The Seeker: Ups and Downs of a Well-Meaning Hike to Daffodil Flats
During quarantine, I became borderline obsessed with physical activity and “getting my steps in” (who can relate?). I found myself checking my steps counter regularly, using exercise as a tool to keep my anxiety in check. In turn, hiking became part and parcel of my newfound outdoor workout enthusiasm.
The Daffodil Flats trail has been on my radar for some time. The most popular time to visit this hiker’s destination near Nebo is in March when the daffodils bloom.
Local lore claims Daffodil Flats originated from an old homestead that is no longer visible. Still, the flowers bloom year after year to continue telling their tale. We packed up our snacks, water, and the dogs and hit the road for prepared for the 1.5-hour ride to Nebo, where the trailhead can be found. Bringing the dogs was our first mistake.
I read the trail was considered challenging, which sounds like a good workout opportunity. We tried in March, but the weather was unseasonably warm. We walked far enough beyond the trailhead to know it was too hot to endeavor a five-mile hike with the pups. There was zero air movement at the top of the mountain that day, so we tucked tail, stopped for lunch in Morganton, and headed home to Charlotte.
Fast forward several weeks to our next free weekend, we retraced our steps and traversed the grueling NC 105 (a washed-out gravel road marred by potholes and erosion). Then, for what felt like hours — but was more like 45 minutes — we hiked straight down the face of the mountain (or it felt that way, anyway).
An infinite slope shadowed by the forest canopy, there was no way to see how much further the trail rambled. The troubled thought of hiking back up it bubbled in my mind, but I brushed it away. “We are young and able-bodied,” I rationalized internally, “Surely it won’t be an issue.” Plus, experiencing the whimsical “ghost garden” will make it worthwhile.
This assumption was my second mistake.
We carried on walking … and walking … and walking for at least another hour. No daffodils. No flats.
My husband finally urged that we turn around. Resentfully, we backtracked without finding or experiencing the majesty of the trail’s destination: an alleged sea of yellow daffodil petals. Instead, we faced the brutal force of the uphill climb back to the trailhead. Our second hike to Daffodil Flats failed as miserably as the first attempt — maybe more so.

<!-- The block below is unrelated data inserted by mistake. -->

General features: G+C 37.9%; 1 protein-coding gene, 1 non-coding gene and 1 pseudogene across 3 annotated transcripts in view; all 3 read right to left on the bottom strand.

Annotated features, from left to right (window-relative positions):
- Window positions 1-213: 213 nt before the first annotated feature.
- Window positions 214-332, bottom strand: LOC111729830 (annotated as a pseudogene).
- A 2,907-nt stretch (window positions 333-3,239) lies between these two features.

However, I am content that this hike just isn’t in my cards. I would rate this out-and-back trail extremely difficult and would not recommend it to anyone without bionic knees.
But do you know what I would recommend? Planning a trip to Fonta Flora’s Whippoorwill Farm, also located in Nebo. Set beautifully against the backdrop of the Linville Gorge, their farmhouse brewery sits on nine acres of pasture surrounded by Lake James State Park, Nebo’s primary attraction. Once a dairy farm known as Whippoorwill, the craft brewery from Morganton purchased the portion of the farm that faces NC 126. Included in the property are remnants of the old stacked-stone barns and structures.
Fonta Flora’s other operations include its tasting room in Morganton and the tasting room in Charlotte’s own Optimist Hall.
Whippoorwill Farm was a post-hike haven. Sweat sodden from walking straight uphill for 45 minutes to no avail, we pulled in and parked by the farm’s original stone ruins. We made a beeline towards the indoor bar, which was welcoming and airy with the windows rolled up.
Gazing out back of the brewery, a field of green grass rolled on and on, dotted with picnic tables, umbrellas, beer lovers, and their dogs. They have plenty of outdoor seating and allow families to bring their chairs, hammocks and blankets. We claimed an empty wooden table shaded by an umbrella, sipped our Lake James Lime and Topsy Boozy (the brand’s own seltzer), and vowed to never again try to hike that deplorable stretch of mountain (and to do a little more research on our hiking destinations).
While our Daffodil Flats trip may have fallen, well, flat, the day wasn’t a total loss thanks to some unexpected but much-appreciated alcoholic beverages. With some beer in our bellies, we made our way to the pizza food truck on site that day and ate our weight in cheesy, doughy goodness. For some reason, nothing tastes better after a back-breaking outdoor adventure.
Satiated and exhausted, we made our way home, adding Fonta Flora’s Whippoorwill Farm to our “Gems of North Carolina” list.
This work by Queen City Nerve is licensed under a Creative Commons Attribution-NonCommercial 4.0 International License.